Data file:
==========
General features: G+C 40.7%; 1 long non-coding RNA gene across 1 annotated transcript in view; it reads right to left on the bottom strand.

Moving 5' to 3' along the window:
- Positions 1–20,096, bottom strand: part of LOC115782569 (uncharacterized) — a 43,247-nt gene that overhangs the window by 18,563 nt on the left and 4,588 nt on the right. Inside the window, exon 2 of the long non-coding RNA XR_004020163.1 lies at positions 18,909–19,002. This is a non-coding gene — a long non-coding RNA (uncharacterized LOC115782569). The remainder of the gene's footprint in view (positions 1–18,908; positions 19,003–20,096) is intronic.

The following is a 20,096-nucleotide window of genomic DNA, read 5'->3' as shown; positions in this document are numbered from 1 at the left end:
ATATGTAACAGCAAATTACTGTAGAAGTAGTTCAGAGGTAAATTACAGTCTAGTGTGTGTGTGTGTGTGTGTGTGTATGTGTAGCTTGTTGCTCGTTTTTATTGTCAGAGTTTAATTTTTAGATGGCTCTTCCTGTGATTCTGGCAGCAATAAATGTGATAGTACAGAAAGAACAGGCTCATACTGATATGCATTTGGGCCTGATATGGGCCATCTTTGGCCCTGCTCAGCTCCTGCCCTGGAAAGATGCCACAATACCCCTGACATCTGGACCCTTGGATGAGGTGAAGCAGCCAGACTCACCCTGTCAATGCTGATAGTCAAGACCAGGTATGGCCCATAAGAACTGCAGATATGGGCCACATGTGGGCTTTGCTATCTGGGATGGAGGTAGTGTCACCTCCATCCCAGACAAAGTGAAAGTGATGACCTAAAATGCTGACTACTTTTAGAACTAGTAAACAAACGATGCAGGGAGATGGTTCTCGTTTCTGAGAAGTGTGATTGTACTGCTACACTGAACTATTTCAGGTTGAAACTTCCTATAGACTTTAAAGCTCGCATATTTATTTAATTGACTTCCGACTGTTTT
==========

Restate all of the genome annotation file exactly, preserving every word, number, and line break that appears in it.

General features: G+C 40.7%; 1 long non-coding RNA gene across 1 annotated transcript in view; it reads right to left on the bottom strand.

Moving 5' to 3' along the window:
- Positions 1–20,096, bottom strand: part of LOC115782569 (uncharacterized) — a 43,247-nt gene that overhangs the window by 18,563 nt on the left and 4,588 nt on the right. Inside the window, exon 2 of the long non-coding RNA XR_004020163.1 lies at positions 18,909–19,002. This is a non-coding gene — a long non-coding RNA (uncharacterized LOC115782569). The remainder of the gene's footprint in view (positions 1–18,908; positions 19,003–20,096) is intronic.

The following is a 20,096-nucleotide window of genomic DNA, read 5'->3' as shown; positions in this document are numbered from 1 at the left end:
ATATGTAACAGCAAATTACTGTAGAAGTAGTTCAGAGGTAAATTACAGTCTAGTGTGTGTGTGTGTGTGTGTGTGTATGTGTAGCTTGTTGCTCGTTTTTATTGTCAGAGTTTAATTTTTAGATGGCTCTTCCTGTGATTCTGGCAGCAATAAATGTGATAGTACAGAAAGAACAGGCTCATACTGATATGCATTTGGGCCTGATATGGGCCATCTTTGGCCCTGCTCAGCTCCTGCCCTGGAAAGATGCCACAATACCCCTGACATCTGGACCCTTGGATGAGGTGAAGCAGCCAGACTCACCCTGTCAATGCTGATAGTCAAGACCAGGTATGGCCCATAAGAACTGCAGATATGGGCCACATGTGGGCTTTGCTATCTGGGATGGAGGTAGTGTCACCTCCATCCCAGACAAAGTGAAAGTGATGACCTAAAATGCTGACTACTTTTAGAACTAGTAAACAAACGATGCAGGGAGATGGTTCTCGTTTCTGAGAAGTGTGATTGTACTGCTACACTGAACTATTTCAGGTTGAAACTTCCTATAGACTTTAAAGCTCGCATATTTATTTAATTGACTTCCGACTGTTTT